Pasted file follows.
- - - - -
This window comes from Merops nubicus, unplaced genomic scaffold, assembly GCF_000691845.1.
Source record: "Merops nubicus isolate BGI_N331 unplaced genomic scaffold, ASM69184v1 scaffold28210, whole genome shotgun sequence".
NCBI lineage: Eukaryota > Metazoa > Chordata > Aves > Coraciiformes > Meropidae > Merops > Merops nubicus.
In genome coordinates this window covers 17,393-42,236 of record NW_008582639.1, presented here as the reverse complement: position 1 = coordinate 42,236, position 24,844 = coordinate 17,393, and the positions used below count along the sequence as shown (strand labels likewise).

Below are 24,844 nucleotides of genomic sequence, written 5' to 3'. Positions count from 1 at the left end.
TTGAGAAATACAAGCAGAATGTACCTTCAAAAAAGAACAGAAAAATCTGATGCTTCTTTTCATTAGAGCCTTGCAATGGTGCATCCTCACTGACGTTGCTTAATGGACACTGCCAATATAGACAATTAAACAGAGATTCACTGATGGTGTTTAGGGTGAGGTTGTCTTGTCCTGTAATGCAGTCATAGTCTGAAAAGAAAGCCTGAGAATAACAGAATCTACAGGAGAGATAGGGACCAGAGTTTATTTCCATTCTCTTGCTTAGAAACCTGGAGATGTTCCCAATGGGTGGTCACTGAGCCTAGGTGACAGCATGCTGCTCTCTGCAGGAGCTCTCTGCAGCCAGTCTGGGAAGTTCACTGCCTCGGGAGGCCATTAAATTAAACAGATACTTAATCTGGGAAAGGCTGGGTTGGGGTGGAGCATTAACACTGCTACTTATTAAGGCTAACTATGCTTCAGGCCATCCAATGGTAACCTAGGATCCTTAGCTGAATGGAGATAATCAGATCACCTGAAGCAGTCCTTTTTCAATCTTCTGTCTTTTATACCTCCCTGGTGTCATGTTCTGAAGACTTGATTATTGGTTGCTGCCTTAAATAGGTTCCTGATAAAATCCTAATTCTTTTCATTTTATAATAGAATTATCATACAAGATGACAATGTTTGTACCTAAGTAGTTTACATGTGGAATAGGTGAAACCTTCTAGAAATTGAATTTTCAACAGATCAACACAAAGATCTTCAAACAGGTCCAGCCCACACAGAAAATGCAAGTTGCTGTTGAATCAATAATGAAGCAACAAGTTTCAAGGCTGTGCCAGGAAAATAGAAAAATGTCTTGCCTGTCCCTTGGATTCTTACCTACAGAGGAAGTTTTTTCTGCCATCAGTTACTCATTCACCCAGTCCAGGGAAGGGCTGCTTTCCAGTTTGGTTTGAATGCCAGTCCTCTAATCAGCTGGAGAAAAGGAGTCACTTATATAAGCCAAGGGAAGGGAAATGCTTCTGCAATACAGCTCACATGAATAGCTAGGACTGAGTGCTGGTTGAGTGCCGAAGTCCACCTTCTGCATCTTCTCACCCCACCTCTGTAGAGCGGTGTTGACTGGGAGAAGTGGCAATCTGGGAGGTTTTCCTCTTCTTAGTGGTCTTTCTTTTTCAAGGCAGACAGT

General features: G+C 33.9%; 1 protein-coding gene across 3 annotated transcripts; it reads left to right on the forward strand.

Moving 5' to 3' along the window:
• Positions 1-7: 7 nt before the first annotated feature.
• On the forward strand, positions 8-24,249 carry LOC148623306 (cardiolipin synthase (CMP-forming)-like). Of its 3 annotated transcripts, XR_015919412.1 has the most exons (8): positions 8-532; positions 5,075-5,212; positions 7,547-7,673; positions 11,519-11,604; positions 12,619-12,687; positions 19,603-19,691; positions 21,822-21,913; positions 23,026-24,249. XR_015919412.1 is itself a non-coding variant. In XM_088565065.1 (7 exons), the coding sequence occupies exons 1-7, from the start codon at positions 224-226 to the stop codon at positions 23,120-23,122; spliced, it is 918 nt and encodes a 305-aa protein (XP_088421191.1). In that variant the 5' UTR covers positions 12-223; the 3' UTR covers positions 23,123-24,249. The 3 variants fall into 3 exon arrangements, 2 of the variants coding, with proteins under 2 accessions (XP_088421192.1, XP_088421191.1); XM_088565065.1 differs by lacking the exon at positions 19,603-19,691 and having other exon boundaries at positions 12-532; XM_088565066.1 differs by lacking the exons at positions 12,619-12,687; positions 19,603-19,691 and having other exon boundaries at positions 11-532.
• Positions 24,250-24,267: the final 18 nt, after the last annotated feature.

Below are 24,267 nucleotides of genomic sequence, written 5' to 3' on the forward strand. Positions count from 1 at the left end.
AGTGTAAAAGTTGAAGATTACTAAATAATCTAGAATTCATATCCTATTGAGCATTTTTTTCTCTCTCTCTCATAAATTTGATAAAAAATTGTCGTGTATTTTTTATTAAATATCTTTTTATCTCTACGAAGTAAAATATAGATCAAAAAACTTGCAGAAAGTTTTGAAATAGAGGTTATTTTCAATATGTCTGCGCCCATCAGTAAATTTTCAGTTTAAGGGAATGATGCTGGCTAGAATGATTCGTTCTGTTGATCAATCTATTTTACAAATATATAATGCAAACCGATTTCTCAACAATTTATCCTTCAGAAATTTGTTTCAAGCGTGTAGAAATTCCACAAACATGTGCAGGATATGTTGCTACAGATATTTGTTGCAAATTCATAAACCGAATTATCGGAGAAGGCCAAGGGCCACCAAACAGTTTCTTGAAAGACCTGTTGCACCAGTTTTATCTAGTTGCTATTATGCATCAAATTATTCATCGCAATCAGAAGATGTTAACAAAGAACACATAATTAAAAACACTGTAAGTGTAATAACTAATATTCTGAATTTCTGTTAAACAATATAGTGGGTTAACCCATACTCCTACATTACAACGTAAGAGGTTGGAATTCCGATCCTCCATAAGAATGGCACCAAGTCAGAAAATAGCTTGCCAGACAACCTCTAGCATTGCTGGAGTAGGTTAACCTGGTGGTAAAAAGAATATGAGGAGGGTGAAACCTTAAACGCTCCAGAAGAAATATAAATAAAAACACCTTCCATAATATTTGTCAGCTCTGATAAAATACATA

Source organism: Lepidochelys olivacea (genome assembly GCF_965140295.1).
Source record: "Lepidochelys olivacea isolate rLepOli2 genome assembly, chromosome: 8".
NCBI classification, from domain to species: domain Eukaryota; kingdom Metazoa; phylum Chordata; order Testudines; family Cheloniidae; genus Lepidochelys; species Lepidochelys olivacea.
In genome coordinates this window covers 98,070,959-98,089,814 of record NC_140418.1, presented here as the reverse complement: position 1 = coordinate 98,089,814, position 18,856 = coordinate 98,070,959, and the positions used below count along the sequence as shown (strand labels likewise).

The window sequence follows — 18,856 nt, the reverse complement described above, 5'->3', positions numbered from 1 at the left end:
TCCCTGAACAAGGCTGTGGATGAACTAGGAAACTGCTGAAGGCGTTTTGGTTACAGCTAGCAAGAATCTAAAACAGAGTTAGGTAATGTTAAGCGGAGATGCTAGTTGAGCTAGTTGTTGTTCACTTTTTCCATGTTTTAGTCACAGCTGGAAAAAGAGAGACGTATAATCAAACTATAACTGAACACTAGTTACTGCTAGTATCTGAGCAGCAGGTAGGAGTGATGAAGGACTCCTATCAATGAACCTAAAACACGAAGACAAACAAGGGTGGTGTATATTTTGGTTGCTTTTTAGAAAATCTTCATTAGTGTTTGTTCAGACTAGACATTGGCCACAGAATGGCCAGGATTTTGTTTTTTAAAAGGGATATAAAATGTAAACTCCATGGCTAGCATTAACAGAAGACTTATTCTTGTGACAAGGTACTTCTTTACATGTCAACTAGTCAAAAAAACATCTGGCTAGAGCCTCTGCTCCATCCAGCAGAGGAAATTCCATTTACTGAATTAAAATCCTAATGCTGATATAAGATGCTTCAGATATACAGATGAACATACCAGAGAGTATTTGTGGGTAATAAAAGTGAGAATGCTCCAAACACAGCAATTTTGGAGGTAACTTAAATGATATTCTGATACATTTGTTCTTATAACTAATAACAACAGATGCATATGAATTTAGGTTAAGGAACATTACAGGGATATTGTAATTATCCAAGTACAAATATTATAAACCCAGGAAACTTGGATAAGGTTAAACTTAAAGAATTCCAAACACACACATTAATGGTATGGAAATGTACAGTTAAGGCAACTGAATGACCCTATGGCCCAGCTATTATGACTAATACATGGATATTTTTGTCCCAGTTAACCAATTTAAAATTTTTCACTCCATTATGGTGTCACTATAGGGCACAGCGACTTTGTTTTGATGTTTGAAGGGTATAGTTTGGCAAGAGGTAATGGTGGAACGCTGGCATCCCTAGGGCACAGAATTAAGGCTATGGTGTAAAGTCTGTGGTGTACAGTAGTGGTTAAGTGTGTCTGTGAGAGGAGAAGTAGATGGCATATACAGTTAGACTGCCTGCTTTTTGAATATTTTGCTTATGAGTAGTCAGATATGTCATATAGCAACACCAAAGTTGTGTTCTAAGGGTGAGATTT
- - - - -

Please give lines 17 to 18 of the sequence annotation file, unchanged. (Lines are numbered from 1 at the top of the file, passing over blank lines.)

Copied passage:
In genome coordinates this window covers 98,070,959-98,089,814 of record NC_140418.1, presented here as the reverse complement: position 1 = coordinate 98,089,814, position 18,856 = coordinate 98,070,959, and the positions used below count along the sequence as shown (strand labels likewise).

The window sequence follows — 18,856 nt, the reverse complement described above, 5'->3', positions numbered from 1 at the left end: